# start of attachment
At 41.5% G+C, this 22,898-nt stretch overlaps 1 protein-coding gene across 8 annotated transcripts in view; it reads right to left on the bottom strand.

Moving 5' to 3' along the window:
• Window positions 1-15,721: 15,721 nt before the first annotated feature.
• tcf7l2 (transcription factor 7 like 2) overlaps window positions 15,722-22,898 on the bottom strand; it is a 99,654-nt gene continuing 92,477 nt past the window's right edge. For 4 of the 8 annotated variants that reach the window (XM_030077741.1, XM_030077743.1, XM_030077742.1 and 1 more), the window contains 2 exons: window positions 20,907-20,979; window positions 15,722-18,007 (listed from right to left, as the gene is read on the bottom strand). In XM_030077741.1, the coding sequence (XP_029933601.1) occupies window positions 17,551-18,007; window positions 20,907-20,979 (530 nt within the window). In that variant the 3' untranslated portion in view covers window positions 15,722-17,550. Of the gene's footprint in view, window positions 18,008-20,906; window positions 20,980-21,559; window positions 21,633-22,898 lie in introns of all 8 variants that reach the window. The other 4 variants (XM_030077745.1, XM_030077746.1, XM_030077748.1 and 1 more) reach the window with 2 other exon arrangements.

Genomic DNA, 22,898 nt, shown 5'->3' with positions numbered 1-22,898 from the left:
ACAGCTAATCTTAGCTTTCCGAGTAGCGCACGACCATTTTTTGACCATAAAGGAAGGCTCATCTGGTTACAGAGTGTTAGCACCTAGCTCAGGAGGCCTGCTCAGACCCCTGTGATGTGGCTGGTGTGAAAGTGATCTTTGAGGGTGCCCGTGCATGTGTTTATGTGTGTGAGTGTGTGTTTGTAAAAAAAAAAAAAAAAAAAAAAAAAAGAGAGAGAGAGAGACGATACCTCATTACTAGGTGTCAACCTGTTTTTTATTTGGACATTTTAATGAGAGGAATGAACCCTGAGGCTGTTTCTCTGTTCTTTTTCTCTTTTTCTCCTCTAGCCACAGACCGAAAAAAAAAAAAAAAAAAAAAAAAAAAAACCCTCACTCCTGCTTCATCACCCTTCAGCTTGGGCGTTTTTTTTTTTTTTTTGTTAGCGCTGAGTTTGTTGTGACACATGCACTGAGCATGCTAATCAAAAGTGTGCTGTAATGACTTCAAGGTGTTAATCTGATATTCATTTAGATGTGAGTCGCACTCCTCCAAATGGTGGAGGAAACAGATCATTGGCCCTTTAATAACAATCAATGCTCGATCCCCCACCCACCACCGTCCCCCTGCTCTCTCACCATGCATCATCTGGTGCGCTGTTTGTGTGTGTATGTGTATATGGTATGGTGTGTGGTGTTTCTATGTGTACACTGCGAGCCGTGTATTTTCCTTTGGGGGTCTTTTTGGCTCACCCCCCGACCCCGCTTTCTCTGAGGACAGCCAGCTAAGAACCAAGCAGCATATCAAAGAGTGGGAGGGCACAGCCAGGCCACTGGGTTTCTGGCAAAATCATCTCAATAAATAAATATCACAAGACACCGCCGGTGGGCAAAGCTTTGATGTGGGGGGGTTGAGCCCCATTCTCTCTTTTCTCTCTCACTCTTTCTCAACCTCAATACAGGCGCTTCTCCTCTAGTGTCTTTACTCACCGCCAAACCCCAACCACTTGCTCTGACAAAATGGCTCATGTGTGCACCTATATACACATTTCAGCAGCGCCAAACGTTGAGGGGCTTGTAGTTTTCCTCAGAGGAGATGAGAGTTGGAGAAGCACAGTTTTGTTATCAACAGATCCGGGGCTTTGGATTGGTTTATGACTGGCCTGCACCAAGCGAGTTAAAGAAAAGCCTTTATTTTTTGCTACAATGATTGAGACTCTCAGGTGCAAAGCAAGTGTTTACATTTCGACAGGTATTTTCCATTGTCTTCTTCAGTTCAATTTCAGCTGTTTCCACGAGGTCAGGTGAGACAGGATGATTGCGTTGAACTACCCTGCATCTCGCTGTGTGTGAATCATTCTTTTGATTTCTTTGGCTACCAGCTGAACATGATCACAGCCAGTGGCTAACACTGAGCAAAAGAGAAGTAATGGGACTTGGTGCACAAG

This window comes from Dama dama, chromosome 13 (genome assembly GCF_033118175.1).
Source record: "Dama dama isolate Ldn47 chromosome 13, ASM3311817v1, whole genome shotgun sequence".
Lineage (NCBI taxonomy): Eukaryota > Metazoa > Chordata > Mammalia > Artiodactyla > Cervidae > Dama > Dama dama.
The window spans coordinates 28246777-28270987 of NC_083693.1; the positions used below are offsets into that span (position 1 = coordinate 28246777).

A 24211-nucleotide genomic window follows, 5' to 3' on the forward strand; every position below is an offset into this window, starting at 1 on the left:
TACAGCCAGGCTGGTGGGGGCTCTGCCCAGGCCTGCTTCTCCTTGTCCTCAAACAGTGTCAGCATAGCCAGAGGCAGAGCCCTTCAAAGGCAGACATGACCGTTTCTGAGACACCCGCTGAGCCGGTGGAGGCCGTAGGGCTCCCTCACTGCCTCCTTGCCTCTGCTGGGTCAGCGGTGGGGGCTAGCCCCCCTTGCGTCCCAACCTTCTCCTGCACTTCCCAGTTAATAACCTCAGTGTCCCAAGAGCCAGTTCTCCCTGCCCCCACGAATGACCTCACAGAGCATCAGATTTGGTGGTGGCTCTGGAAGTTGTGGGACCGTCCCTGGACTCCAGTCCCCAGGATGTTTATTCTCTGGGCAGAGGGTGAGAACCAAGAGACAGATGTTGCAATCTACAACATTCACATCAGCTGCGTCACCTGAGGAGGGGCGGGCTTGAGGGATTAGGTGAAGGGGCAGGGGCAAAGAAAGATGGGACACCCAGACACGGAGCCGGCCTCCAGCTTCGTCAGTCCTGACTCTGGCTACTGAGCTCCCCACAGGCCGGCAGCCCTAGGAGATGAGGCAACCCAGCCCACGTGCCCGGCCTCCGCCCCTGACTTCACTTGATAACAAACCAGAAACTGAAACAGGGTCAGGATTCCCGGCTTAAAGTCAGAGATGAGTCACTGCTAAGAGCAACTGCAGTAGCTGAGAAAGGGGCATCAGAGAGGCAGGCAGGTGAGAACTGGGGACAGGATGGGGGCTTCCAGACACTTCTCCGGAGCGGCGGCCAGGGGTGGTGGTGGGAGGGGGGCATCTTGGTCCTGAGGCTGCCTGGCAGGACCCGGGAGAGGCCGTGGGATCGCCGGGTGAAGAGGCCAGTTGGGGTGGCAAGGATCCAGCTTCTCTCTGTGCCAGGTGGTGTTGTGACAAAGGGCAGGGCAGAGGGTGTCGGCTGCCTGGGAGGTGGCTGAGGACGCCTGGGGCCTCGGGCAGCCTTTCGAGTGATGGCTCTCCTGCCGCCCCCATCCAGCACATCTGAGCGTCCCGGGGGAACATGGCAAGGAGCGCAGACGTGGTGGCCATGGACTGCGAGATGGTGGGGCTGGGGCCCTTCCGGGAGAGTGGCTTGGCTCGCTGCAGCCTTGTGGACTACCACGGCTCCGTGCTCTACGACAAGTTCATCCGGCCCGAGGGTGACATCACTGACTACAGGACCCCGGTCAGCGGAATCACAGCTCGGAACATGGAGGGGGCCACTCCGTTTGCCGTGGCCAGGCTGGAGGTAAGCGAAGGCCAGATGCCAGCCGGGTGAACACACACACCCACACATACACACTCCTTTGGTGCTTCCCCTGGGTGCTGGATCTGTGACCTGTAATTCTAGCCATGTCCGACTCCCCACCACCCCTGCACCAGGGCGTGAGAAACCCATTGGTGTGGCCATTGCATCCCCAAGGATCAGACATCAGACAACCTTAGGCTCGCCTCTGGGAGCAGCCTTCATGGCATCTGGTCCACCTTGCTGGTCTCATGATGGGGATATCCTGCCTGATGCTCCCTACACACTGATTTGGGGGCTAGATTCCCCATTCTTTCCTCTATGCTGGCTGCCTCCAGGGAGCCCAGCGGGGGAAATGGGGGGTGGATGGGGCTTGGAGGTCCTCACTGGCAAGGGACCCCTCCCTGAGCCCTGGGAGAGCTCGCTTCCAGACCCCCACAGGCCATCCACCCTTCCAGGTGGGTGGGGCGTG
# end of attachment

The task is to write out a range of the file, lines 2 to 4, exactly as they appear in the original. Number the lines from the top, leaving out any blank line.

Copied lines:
Moving 5' to 3' along the window:
• Window positions 1-15,721: 15,721 nt before the first annotated feature.
• tcf7l2 (transcription factor 7 like 2) overlaps window positions 15,722-22,898 on the bottom strand; it is a 99,654-nt gene continuing 92,477 nt past the window's right edge. For 4 of the 8 annotated variants that reach the window (XM_030077741.1, XM_030077743.1, XM_030077742.1 and 1 more), the window contains 2 exons: window positions 20,907-20,979; window positions 15,722-18,007 (listed from right to left, as the gene is read on the bottom strand). In XM_030077741.1, the coding sequence (XP_029933601.1) occupies window positions 17,551-18,007; window positions 20,907-20,979 (530 nt within the window). In that variant the 3' untranslated portion in view covers window positions 15,722-17,550. Of the gene's footprint in view, window positions 18,008-20,906; window positions 20,980-21,559; window positions 21,633-22,898 lie in introns of all 8 variants that reach the window. The other 4 variants (XM_030077745.1, XM_030077746.1, XM_030077748.1 and 1 more) reach the window with 2 other exon arrangements.